Was Thomas Malthus right about population growth and the ability to sustain this population? The answer is found in games. What? Yes, computer games hold the answer. I want to first look at Mathus’ own words, not recycled words about him. This is important to understand exactly what he was trying to convey and why economics is often called the dismal science.
What Malthus actually wrote about population
Malthus wrote about the increase in the number of people in the world and food supply:
- First, That food is necessary to the existence of man.
- Secondly, That the passion between the sexes is necessary and will remain nearly in its present state.
These two laws, ever since we have had any knowledge of mankind, appear to have been fixed laws of our nature, and, as we have not hitherto seen any alteration in them, we have no right to conclude that they will ever cease to be what they now are, without an immediate act of power in that Being who first arranged the system of the universe, and for the advantage of his creatures, still executes, according to fixed laws, all its various operations.
He believed these two above mentioned ideas would result in the following:
- Assuming then my postulata as granted, I say, that the power of population is indefinitely greater than the power in the earth to produce subsistence for man.
- Population, when unchecked, increases in a geometrical ratio. Subsistence increases only in an arithmetical ratio. A slight acquaintance with numbers will shew the immensity of the first power in comparison of the second.
- By that law of our nature which makes food necessary to the life of man, the effects of these two unequal powers must be kept equal.
- This implies a strong and constantly operating check on population from the difficulty of subsistence. This difficulty must fall somewhere and must necessarily be severely felt by a large portion of mankind.
This is the most important point in Malthus’ theory on population and the ability for the world to support itself:
- Taking the population of the world at any number, a thousand millions, for instance, the human species would increase in the ratio of—1, 2, 4, 8, 16, 32, 64, 128, 256, 512, etc. and subsistence as—1, 2, 3, 4, 5, 6, 7, 8, 9, 10, etc.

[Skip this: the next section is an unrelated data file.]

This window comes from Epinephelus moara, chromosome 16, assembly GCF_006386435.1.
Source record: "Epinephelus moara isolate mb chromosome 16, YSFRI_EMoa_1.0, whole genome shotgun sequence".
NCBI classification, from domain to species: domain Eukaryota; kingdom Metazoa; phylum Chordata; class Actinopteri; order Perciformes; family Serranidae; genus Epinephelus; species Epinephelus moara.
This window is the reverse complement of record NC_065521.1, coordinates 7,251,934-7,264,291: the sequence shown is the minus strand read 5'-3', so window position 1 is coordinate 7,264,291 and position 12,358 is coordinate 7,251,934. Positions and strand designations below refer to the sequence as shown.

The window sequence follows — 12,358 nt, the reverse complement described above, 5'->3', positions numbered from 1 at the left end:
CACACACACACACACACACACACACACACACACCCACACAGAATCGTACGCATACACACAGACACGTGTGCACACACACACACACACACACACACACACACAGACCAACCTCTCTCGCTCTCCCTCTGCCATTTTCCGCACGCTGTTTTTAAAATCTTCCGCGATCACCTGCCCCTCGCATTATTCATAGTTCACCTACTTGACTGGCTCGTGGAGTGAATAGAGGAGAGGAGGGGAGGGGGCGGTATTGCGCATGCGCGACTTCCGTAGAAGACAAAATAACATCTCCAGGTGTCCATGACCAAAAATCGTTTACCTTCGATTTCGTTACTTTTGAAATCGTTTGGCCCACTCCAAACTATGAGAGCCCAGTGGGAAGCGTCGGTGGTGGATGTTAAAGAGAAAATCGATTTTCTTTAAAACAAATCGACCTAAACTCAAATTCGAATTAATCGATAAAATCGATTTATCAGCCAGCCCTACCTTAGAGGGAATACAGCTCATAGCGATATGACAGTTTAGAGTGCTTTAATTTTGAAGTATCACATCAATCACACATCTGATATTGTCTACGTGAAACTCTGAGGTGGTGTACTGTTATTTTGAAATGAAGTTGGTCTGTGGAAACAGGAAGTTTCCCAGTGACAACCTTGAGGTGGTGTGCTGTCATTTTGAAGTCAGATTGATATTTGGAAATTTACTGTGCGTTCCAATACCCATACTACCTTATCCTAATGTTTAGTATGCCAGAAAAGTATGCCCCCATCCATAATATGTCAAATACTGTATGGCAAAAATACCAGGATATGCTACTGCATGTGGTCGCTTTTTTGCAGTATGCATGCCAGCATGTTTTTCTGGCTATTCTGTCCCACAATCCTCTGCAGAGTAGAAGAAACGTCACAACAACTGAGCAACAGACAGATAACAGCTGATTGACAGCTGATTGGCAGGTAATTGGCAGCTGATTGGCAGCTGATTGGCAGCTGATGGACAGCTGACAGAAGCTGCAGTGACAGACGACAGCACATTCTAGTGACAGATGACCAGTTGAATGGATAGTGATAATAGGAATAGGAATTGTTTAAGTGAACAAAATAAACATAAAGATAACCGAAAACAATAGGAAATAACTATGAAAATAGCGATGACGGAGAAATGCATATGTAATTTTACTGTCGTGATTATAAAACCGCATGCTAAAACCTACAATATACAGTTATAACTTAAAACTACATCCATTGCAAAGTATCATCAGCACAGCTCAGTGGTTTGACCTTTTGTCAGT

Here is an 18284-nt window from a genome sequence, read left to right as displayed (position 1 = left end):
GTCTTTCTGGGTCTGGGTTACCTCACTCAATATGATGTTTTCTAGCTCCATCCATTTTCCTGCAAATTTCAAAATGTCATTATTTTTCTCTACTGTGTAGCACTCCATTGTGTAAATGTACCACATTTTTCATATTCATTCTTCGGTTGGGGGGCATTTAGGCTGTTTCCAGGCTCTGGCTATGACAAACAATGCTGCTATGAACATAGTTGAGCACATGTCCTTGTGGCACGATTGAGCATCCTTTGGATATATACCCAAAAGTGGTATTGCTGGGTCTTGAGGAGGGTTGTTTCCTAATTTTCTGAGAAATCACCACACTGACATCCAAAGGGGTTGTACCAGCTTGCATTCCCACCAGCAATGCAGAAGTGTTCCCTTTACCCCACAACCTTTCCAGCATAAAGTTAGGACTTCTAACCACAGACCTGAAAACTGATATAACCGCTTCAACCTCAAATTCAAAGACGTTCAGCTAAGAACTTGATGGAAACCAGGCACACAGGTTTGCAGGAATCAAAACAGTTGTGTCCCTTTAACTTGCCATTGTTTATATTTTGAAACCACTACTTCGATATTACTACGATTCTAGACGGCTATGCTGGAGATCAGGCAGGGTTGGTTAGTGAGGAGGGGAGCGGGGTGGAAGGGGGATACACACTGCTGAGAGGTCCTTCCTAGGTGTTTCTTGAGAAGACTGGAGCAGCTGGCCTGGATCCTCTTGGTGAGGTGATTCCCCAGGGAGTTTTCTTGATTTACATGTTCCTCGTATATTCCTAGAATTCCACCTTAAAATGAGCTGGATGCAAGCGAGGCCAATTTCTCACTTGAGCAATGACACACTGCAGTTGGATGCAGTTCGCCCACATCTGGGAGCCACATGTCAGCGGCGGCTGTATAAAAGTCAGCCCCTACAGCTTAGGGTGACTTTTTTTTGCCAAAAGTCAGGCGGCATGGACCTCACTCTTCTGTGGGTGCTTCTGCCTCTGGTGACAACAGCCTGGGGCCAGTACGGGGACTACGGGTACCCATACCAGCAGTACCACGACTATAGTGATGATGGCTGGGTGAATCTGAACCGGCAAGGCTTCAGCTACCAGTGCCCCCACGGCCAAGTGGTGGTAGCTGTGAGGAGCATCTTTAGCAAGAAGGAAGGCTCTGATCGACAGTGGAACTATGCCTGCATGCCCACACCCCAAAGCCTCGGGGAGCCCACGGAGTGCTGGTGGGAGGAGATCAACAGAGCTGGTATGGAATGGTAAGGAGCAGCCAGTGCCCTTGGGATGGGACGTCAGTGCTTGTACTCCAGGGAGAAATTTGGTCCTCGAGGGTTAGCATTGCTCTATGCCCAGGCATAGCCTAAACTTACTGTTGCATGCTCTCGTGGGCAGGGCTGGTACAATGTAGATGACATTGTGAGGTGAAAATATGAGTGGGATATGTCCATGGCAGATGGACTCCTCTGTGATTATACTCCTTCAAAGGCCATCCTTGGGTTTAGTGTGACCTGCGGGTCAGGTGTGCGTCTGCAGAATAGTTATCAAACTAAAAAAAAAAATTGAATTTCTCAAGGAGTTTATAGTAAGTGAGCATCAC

Why Malthus was wrong
His above assumption that population will expand exponentially is not true. When a civilization develops the population eventually levels out or falls. Mathus’ assumed technology would increase in a linear fashion. This is untrue. Technology increases like an S curve or exponentially. This is why Malthus was not right.
The question is how long can this technology increase in an accelerating fashion and will population slow in time. Where are we on the technological S curve?
If history is a gauge of the futures, I think everything will be alright, even is statistics and the latest census lets the pessimist have their day. Pessimism is more fun to report on as people love to worry. However, who is measuring technological leaps? Innovation is only starting to increase. Every time people think this is it, we have achieved all that can be achieved and the only advances will be incremental, some revolutionary breakthrough changes the world. These things can not be predicted, they just happen out of the blue. Looking at history they keep happening with no end in sight.
The environment of the earth (global warming) and civilization will not be ripped apart by humans as people will hopefully adjust and build things like fusion to replace fossil fuels. People are collectively evolving. People adapt and change is the rule. All the world is in flux. But this does not be complacent. Rather the fact that we are not all doom and have time should be a call to action to continue to protect the planet.
Malthus and civilization
I used to be addicted to the game civilization. After playing it, the history of man from 5,000 B.C. to the future, I realized basically technology always saves the day. The Civilization has been tested for over ten years will millions of players and is a better model of the earth than any academic ivory tower theory written by some professor with an agenda or ancient economist writing on very limited information. Malthus’ theory is to be respected and he is a good writer like others of this time like Thomas Paine etc. However, I do not see the world ending up where we are all eating some rice soup and waiting for the end.